Liverpool v Man Utd: Jurgen Klopp says his side need to be 'angry' on Sunday
Liverpool manager Jurgen Klopp wants his side to be "angry" when they host rivals Manchester United on Sunday.
The Reds can retake the Premier League lead with victory, but Klopp is aware United will be looking for a response to their midweek Champions League loss.
There are 16 points between the clubs, with United closer to the relegation zone than leaders Manchester City.
"From the other side it looks like it is not the best mood - United lost their last game," said the German.
"We have our own problems and our own targets and we go for them.
"We fight for our points. We have to be angry on Sunday and we will be."
Liverpool have not beaten United at Anfield in the Premier League since September 2013, with the Old Trafford side winning there in 2015 and 2016.
Klopp, whose side are unbeaten in the league this season, added: "It's one of the games which you sign with your contract - try to do everything you have to win it.
"It's a big one, and if [former United boss] Sir Alex Ferguson says it's the British 'Clasico' then I am really blessed because I was involved in the German Clasico [Borussia Dortmund v Bayern Munich].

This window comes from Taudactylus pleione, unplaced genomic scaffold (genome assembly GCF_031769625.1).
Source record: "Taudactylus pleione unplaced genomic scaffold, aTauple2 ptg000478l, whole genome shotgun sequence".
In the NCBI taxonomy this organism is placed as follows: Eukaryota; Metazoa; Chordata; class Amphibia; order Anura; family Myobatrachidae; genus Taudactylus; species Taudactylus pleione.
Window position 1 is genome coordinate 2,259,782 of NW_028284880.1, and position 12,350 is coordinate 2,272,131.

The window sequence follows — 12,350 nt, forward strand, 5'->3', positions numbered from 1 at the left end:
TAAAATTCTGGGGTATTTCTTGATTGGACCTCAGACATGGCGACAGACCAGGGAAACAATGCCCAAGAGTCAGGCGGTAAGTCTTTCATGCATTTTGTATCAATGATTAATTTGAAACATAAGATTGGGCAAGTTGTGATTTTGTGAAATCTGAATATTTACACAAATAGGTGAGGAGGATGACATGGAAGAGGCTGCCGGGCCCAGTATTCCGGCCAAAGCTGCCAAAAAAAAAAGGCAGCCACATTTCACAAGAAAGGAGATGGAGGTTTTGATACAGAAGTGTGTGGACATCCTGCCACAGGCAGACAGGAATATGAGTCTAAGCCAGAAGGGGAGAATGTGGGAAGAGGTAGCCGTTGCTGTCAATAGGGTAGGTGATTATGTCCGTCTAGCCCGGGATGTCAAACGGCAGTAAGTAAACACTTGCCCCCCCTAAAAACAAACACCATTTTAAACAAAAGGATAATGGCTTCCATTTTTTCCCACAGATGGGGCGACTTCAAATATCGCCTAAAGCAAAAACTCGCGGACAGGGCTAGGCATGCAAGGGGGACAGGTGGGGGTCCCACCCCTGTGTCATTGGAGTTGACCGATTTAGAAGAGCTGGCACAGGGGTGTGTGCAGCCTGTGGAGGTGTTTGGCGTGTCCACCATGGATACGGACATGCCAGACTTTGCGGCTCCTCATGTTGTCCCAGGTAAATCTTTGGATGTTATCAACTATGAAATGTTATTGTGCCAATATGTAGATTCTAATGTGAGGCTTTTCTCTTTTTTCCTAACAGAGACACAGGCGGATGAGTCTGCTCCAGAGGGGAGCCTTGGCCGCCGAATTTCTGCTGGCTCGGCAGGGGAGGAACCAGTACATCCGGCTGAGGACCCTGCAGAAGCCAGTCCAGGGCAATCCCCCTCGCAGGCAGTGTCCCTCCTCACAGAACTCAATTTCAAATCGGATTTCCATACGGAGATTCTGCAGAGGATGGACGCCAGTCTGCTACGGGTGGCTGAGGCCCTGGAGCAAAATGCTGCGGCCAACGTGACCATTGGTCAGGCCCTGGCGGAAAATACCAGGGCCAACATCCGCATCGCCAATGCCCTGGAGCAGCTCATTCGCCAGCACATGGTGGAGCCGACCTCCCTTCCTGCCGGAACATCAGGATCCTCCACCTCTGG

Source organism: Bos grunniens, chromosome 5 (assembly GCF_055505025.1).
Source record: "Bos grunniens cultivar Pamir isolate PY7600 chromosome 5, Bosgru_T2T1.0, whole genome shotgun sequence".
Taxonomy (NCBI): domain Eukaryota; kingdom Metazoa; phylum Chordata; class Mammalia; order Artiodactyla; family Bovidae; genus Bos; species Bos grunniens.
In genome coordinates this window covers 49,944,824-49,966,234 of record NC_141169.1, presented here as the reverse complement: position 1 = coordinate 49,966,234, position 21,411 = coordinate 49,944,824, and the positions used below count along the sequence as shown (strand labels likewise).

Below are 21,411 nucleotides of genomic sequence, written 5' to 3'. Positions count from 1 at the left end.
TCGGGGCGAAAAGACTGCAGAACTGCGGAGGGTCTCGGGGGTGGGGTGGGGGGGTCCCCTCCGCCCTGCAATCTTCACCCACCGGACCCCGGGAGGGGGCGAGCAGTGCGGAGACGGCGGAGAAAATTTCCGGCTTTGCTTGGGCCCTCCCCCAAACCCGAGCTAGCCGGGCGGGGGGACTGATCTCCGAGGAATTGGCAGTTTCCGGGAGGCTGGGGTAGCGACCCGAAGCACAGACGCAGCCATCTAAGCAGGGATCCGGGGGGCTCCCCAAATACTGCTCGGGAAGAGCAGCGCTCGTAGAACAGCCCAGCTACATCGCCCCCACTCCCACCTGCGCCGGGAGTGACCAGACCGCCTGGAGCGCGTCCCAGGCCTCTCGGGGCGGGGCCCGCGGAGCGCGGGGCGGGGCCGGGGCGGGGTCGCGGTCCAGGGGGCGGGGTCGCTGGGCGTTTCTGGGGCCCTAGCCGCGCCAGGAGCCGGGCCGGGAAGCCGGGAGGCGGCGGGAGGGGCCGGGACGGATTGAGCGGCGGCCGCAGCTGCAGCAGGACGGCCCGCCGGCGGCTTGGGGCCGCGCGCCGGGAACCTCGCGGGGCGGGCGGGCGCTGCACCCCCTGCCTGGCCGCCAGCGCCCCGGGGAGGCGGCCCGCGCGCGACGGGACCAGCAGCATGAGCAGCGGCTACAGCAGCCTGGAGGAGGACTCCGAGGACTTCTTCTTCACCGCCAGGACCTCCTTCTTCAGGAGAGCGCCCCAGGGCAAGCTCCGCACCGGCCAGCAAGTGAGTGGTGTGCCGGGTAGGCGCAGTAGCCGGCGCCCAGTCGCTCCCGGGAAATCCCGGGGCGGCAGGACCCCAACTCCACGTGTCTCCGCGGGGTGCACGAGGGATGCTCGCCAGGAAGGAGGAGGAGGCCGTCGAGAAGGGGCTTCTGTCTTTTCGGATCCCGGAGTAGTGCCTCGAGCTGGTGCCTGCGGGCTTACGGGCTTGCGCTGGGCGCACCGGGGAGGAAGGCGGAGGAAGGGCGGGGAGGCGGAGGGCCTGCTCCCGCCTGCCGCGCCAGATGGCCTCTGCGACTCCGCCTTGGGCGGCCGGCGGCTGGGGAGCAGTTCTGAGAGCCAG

"It's a cool game."
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Statistics do not favour Man Utd
United have struggled against their closest rivals since manager Jose Mourinho took charge at Old Trafford in 2016:
- They have faced Arsenal, Chelsea, Liverpool, Manchester City and Tottenham a combined 24 times in the league, but have won only eight matches.
- From those matches, they have collected 31 points from a possible 72.
- They have the second-worst head-to-head record in that mini-league after Arsenal.
- United have had 263 shots in the 24 previous meetings against Arsenal, Chelsea, Liverpool, Manchester City and Spurs - 51 fewer than the Gunners, who are next on the list.
- Mourinho's side have faced 102 more shots on their own goal than Liverpool have in the same group of fixtures.
Despite Liverpool's current status as contenders for the title, Mourinho says he does not rate them above the side that won the Champions League in 2005.
"I played against a Liverpool that was European champion," the former Chelsea boss told Sky Sports.
"I don't know if it was better or not better; I know the other team was European champion and that this team won nothing. So I think I have to respect the ones that did it, and I have to respect the ambition of the ones that didn't."
He added: "They are a good team. The intensity they play at makes the game difficult, but we have to match that and try to improve it.
"But I think it is important to focus on us, see how we can hurt them and score some goals."